Here are the 5 key reasons why perfectionism (especially of the evaluative kind) is dangerous and can make us ill:
1) Perfectionistic concerns are associated with negative self-talk and harsh judgements of our performance. Our inner perfectionist can easily turn into an inner critic, even an inner saboteur or torturer. If we lack compassion and a healthy appreciation of our own skills, constantly dragging our own achievements and accomplishments into the mud, our inner life will become a major stressor in its own right. We can become our own worst enemy.
2) Perfectionists not just strive for high performance throughout, but also have an unhealthy relationship to mistakes. We do not see mistakes as teachers, or failure as a learning opportunity, but live in constant fear of failure and negative reactions from others to our perceived imperfection.[v] In other words – and again this is ironic – although we strive for perfection, we often don’t tend to have a proper growth mindset. We admonish ourselves terribly for any perceived failures, and also fear punishment by others. That tendency can be so strong that we resort to avoidance behaviour. Sometimes, we won’t even try, or can’t let go of our work because we are not happy with it.
3) Perfectionists also have a tendency to worry and ruminate about work. We find it really difficult, often even impossible, to switch off from our tasks. Work-related anxieties tend to intrude into our leisure time. This tendency in particular negatively affects our work-life balance, our health, and our overall well-being.[vi]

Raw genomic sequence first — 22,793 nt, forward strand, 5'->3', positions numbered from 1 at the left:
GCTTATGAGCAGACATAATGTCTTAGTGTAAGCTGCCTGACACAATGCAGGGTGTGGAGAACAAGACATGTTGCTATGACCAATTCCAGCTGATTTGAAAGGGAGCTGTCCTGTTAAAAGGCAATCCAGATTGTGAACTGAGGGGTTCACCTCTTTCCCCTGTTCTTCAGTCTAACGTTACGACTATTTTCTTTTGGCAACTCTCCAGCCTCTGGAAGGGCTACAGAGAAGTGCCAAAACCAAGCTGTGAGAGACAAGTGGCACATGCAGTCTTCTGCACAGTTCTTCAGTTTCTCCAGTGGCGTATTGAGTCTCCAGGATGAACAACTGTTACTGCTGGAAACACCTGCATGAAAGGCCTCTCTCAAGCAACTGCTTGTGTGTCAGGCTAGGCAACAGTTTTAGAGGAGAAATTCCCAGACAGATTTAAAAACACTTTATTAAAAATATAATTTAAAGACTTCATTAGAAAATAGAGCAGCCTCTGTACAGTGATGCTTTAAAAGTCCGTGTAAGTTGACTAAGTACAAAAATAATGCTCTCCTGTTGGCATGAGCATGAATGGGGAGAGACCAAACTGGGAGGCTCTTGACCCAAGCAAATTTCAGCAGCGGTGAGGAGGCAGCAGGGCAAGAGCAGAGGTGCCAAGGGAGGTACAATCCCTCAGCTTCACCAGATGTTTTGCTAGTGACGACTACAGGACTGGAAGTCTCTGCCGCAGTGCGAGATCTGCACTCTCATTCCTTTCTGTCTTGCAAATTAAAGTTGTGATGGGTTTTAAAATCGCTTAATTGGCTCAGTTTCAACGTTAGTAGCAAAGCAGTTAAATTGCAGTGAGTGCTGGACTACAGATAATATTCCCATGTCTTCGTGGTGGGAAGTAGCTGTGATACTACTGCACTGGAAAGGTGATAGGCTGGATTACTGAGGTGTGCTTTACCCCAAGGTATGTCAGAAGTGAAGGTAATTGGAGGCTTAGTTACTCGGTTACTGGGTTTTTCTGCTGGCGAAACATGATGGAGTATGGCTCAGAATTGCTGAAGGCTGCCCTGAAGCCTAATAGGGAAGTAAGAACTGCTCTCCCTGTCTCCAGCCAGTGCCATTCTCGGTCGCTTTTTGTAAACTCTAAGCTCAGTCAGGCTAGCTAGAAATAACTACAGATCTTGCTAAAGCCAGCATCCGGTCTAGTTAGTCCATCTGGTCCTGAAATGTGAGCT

4) Perfectionism is often correlated with workaholism. Workaholism is defined as an excessive need to work that interferes with our bodily health, personal happiness, and interpersonal relations. It is associated with low levels of psychological wellbeing and high levels of emotional distress. Workaholism can have a seriously negative impact on our health and longevity, because workaholics tend not to get enough leisure time, exercise, and sleep.[vii] In other words, workaholism is pretty ruinous at all levels – mentally, physically, and socially. It is worth remembering that our work-life balance is a powerful indicator of our individual health and well-being.[viii] For many of us, this will be a scary thought.
5) Perhaps unsurprisingly, perfectionists are at a much higher risk of burnout.[ix] Perfectionism leads us to work harder, or even to work all the time, to judge what we do harshly, and to live in fear of negative assessments or even punishment from others for our perceived failings. It can thus lead to extreme physical and emotional exhaustion, to diminished personal efficacy, and to a loss of faith in our ability to do our jobs at all.
If we go deeper, and explore the origins of our perfectionism, we will probably find that evaluative perfectionism has its roots in our childhood. Most perfectionists probably had parents with extremely high standards, were made to feel that we were never good enough, or received a kind of love that was conditional and dependent on achievement. We often tend to internalise overly critical voices from our past, and they can become quite dangerous to our health and emotional wellbeing later in life.